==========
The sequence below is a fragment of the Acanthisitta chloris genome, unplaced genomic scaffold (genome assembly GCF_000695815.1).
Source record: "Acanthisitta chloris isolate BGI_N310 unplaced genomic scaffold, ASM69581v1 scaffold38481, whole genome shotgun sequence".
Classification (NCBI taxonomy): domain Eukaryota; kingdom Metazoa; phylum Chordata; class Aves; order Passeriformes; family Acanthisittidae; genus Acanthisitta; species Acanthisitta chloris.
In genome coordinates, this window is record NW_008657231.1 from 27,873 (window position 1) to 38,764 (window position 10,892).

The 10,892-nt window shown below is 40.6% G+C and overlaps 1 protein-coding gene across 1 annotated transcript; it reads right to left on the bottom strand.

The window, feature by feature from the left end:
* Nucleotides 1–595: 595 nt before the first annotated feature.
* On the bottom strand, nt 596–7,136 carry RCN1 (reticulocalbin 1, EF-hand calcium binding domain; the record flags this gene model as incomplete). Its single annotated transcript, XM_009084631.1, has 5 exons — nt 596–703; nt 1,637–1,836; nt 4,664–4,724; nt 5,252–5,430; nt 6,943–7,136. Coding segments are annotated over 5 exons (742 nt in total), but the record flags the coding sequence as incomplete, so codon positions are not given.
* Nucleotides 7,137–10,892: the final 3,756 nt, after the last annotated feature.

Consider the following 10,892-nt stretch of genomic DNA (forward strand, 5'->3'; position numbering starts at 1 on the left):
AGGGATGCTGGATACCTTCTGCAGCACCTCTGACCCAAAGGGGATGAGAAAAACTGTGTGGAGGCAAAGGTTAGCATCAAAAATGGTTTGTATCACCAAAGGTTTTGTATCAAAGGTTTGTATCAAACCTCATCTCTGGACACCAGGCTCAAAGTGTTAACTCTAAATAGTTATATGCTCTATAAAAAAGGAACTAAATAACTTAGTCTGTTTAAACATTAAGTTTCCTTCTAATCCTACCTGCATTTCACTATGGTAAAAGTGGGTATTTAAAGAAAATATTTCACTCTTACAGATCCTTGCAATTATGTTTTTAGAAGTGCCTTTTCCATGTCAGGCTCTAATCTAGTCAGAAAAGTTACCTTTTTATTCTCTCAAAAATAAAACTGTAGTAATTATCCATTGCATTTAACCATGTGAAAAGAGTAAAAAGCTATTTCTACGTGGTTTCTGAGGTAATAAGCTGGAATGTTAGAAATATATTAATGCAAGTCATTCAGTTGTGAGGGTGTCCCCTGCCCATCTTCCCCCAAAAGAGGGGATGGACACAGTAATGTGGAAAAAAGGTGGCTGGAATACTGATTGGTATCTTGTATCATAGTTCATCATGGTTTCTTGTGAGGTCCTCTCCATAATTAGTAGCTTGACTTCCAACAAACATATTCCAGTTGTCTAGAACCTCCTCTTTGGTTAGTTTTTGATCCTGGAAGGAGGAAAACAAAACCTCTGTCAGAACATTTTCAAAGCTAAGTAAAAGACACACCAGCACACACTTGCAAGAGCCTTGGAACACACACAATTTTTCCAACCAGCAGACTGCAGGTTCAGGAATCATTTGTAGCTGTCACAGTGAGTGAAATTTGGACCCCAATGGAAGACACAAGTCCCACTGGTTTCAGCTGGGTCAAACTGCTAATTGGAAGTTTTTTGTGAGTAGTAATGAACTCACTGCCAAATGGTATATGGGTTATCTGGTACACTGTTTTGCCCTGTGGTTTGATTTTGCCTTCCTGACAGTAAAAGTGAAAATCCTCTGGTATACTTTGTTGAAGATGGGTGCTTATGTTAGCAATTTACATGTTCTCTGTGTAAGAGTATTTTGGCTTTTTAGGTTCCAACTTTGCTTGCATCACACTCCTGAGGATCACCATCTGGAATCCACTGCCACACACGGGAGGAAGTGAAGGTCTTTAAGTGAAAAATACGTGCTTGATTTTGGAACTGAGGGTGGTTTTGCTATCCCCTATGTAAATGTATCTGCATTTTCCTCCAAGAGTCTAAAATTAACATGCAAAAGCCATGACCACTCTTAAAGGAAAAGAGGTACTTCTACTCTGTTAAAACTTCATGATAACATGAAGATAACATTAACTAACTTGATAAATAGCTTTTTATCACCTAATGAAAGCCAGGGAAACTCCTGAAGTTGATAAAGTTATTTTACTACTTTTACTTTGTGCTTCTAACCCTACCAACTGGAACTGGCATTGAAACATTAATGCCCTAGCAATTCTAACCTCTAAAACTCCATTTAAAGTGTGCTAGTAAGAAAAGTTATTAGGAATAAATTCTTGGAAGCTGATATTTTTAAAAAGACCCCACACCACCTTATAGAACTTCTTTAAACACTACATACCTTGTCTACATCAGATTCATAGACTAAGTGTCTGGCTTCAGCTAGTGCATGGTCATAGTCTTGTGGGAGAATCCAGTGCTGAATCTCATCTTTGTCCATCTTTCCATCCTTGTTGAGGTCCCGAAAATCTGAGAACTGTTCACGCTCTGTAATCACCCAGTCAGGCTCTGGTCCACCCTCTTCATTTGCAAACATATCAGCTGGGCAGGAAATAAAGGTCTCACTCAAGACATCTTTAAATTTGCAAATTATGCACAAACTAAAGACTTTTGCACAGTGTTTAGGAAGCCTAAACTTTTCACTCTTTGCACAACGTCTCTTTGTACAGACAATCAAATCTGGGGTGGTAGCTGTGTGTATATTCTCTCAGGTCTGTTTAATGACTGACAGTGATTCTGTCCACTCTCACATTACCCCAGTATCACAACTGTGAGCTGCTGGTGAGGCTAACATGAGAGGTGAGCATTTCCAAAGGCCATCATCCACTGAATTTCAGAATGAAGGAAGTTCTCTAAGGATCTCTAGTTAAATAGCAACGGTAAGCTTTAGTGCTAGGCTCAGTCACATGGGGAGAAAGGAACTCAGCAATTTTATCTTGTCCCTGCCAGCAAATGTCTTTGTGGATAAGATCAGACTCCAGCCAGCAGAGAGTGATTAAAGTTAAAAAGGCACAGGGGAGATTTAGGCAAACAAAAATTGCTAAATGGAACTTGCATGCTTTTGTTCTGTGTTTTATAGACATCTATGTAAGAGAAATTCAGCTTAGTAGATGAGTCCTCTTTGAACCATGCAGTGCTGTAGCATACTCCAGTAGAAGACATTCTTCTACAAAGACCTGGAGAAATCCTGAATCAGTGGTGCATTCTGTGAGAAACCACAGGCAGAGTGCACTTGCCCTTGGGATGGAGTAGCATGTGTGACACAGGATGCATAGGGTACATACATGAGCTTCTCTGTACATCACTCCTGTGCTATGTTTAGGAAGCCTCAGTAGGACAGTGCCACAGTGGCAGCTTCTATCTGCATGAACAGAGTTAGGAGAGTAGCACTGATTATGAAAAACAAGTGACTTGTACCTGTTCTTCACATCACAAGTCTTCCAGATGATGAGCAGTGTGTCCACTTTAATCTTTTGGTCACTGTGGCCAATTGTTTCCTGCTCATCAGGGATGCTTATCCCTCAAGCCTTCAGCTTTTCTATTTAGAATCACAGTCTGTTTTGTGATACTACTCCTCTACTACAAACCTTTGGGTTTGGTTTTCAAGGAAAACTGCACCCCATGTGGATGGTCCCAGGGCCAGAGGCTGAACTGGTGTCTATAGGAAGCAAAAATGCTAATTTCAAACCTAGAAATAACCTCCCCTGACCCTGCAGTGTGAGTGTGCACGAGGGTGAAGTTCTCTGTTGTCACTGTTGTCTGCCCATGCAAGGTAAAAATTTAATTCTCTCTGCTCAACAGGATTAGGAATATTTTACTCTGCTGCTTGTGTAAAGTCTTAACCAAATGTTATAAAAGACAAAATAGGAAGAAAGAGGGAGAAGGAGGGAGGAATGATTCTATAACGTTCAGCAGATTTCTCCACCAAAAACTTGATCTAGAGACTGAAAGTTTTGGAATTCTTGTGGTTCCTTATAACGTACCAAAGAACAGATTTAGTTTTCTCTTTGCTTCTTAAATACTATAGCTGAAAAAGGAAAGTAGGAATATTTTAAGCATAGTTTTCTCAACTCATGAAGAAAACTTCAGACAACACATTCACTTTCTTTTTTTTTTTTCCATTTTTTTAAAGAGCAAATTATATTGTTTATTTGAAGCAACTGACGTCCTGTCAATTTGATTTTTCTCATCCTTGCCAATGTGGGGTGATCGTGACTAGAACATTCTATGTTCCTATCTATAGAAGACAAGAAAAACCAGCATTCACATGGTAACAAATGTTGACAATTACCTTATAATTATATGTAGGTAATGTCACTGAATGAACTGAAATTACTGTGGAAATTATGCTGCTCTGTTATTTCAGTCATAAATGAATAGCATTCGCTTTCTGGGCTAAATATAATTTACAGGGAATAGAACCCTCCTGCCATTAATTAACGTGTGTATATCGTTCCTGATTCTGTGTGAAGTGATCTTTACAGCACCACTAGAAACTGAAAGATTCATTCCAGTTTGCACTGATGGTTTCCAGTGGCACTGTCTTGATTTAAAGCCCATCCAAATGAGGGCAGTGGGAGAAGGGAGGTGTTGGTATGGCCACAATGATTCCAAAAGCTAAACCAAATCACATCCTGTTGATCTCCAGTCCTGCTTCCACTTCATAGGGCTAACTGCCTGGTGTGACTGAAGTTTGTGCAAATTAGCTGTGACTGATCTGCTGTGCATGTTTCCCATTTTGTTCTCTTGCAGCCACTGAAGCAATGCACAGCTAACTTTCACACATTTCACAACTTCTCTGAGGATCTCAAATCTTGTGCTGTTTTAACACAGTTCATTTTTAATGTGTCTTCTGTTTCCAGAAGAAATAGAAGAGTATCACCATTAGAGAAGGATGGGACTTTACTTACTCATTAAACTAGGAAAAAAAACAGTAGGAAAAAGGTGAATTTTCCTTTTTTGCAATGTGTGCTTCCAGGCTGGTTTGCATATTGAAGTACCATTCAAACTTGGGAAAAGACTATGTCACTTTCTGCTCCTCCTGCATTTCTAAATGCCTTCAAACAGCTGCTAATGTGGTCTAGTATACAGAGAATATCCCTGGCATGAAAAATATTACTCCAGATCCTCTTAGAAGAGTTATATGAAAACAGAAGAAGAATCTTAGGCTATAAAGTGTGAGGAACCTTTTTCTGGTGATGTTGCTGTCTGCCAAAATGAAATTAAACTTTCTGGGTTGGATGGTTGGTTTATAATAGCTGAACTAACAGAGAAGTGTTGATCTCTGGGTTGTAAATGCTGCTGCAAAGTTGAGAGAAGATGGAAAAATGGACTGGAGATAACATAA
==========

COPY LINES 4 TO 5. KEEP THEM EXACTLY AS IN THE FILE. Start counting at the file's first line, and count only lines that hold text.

In genome coordinates, this window is record NW_008657231.1 from 27,873 (window position 1) to 38,764 (window position 10,892).

The 10,892-nt window shown below is 40.6% G+C and overlaps 1 protein-coding gene across 1 annotated transcript; it reads right to left on the bottom strand.